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From left to right.

The Beaver, June, Wally, and Ward Cleaver




FTR I use a cutco Butcher knife on everything except dicing and slicing veggies
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Old 10-10-2018, 10:43 AM
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Originally Posted by hermosabeach View Post
For vegetables I like a light flat edge knife.

Light weight gives you speed and I don’t need the mass to chop vegis.

I have a meat cleaver and you want the mass to give you momentum (M*V) to chop through bone.
veg cleavers arent heavy like meat cleavers. they only offer height.

a light, short knife will not cut large veggies well and keep the cutting board neat. you need that height. chopping cabbage or lettuce for example.

messy:
https://www.youtube.com/watch?v=NaiwBj5BUfY

neat:
https://www.youtube.com/watch?v=m7HWq4Mu5DU

it also reduced the risk of slicing your fingers. i am a fan of that.

Last edited by NYT; 10-10-2018 at 10:47 AM..
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  #15  
Old 10-10-2018, 10:47 AM
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Originally Posted by bug_eyedmonster View Post
If I had even a hint of need for this, I would buy it based on name and looks alone.



Thank you for clearing that up. I think I'll end up with both types.

Jerry
im a knife whore, meat cleaver and veg cleaver and nakiri. if anyone can tell me the reason i need a nakiri and not just a veg cleaver, i would appreciate it. i bought both because i couldnt find the straight answer.
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Old 10-10-2018, 10:52 AM
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im a knife whore, meat cleaver and veg cleaver and nakiri. if anyone can tell me the reason i need a nakiri and not just a veg cleaver, i would appreciate it. i bought both because i couldnt find the straight answer.
My aunt in Taiwan has a knife like the one attached, and I'd like to find something similar. Anyone know anything about this? I nabbed it from the googling device, but cannot make out info on it.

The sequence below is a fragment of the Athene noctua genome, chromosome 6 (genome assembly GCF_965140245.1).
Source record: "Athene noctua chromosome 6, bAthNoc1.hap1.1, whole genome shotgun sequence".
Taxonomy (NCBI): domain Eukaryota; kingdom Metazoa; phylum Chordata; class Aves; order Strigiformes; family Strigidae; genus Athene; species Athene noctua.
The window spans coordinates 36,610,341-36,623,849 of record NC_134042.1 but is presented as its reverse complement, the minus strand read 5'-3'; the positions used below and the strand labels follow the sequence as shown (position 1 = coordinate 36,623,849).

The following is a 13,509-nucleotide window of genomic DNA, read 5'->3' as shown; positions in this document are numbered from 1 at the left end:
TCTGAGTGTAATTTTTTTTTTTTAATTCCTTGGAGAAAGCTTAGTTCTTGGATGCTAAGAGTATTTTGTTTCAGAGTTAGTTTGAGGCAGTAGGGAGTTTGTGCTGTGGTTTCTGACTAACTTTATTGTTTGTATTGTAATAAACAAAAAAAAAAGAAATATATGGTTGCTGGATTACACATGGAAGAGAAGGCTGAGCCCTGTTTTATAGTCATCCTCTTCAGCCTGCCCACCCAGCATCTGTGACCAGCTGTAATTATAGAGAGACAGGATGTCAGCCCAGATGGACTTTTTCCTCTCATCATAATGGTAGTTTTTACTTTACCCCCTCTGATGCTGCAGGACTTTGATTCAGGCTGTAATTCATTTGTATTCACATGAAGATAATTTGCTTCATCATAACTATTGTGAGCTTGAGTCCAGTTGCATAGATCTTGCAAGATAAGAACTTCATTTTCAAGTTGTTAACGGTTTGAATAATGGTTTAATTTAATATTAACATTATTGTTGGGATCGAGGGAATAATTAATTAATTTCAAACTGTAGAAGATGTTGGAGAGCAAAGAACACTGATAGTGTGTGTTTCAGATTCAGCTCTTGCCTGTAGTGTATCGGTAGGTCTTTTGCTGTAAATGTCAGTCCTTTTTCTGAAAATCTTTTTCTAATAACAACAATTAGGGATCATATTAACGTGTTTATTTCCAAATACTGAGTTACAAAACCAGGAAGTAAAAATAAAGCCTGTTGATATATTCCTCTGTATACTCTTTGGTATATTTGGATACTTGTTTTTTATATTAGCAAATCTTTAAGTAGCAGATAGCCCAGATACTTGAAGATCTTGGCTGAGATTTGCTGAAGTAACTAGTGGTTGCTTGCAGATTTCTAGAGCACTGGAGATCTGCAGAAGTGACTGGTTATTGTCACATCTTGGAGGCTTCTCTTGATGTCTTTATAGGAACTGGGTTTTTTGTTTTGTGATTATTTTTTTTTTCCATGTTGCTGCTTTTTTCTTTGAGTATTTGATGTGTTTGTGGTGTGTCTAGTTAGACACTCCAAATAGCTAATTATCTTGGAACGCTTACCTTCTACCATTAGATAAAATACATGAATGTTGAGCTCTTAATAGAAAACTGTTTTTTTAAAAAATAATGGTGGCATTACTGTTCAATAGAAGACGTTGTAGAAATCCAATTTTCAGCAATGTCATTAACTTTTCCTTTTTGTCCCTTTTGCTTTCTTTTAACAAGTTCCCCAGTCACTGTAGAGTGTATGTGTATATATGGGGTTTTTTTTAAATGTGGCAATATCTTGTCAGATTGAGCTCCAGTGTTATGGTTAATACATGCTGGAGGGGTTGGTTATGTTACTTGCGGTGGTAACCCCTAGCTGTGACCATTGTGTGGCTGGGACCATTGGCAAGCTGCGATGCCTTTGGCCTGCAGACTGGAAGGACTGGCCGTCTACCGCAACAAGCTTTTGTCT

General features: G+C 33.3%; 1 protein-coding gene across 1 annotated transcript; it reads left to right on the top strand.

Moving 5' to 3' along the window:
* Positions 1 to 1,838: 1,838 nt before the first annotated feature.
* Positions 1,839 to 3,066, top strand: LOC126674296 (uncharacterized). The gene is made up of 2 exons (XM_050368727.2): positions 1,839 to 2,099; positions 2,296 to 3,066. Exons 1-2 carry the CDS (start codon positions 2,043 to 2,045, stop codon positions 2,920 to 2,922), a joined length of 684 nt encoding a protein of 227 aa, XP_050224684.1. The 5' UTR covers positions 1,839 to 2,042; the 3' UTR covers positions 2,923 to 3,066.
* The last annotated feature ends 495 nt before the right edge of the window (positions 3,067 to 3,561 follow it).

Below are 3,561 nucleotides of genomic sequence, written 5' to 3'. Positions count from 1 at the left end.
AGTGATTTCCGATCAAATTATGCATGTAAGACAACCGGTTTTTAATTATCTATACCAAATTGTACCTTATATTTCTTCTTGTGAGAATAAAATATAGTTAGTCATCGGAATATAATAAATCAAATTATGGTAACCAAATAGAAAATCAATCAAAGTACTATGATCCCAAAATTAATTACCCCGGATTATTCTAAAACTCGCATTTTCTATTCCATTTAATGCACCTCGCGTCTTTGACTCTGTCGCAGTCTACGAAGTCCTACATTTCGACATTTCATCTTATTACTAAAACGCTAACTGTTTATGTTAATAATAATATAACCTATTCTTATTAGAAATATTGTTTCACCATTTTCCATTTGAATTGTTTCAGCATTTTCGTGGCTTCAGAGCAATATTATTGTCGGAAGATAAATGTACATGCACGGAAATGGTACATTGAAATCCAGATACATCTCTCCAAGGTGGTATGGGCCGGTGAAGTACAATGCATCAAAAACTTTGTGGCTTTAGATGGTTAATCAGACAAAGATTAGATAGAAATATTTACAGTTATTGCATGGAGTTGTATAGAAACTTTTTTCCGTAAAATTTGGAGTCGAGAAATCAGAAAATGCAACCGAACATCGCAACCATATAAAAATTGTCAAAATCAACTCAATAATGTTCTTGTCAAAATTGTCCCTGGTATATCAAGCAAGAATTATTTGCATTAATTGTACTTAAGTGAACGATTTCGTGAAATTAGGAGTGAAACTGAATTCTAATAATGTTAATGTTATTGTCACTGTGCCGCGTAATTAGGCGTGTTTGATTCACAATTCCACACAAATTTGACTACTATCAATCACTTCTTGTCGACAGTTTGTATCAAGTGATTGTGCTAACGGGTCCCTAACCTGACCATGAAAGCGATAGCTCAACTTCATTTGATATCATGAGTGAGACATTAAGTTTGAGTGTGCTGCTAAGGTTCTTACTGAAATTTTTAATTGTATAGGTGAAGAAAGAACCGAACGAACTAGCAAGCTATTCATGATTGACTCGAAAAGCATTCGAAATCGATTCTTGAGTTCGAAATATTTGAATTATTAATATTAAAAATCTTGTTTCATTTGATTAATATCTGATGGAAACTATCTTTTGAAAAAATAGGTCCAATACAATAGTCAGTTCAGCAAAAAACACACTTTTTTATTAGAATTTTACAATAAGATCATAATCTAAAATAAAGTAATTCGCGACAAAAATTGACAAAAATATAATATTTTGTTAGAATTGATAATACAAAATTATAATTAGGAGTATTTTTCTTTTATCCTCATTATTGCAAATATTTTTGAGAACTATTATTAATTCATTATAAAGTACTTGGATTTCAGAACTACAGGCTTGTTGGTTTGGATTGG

I have a nakiri that came with my knife set, and I use it, but not very much for the very reason you mentioned. It's not tall enough for when I get into a chopping frenzy, and I get nervous about trimming my knuckles.

Jerry
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File Type: jpg veggie cleaver.jpg (33.2 KB, 18 views)
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Old 10-10-2018, 1:55 PM
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Originally Posted by bug_eyedmonster View Post
My aunt in Taiwan has a knife like the one attached, and I'd like to find something similar. Anyone know anything about this? I nabbed it from the googling device, but cannot make out info on it.

I have a nakiri that came with my knife set, and I use it, but not very much for the very reason you mentioned. It's not tall enough for when I get into a chopping frenzy, and I get nervous about trimming my knuckles.

Jerry
thats like a sumo santoku. i think the thais use them predominately. others use them as multi purpose camp cleavers. shun makes one but not as large as that.

japanese knives are more angular in their raindrop pattern.
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Old 10-10-2018, 2:02 PM
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CCK Rhino cleaver


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Old 10-10-2018, 2:17 PM
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CCK Rhino cleaver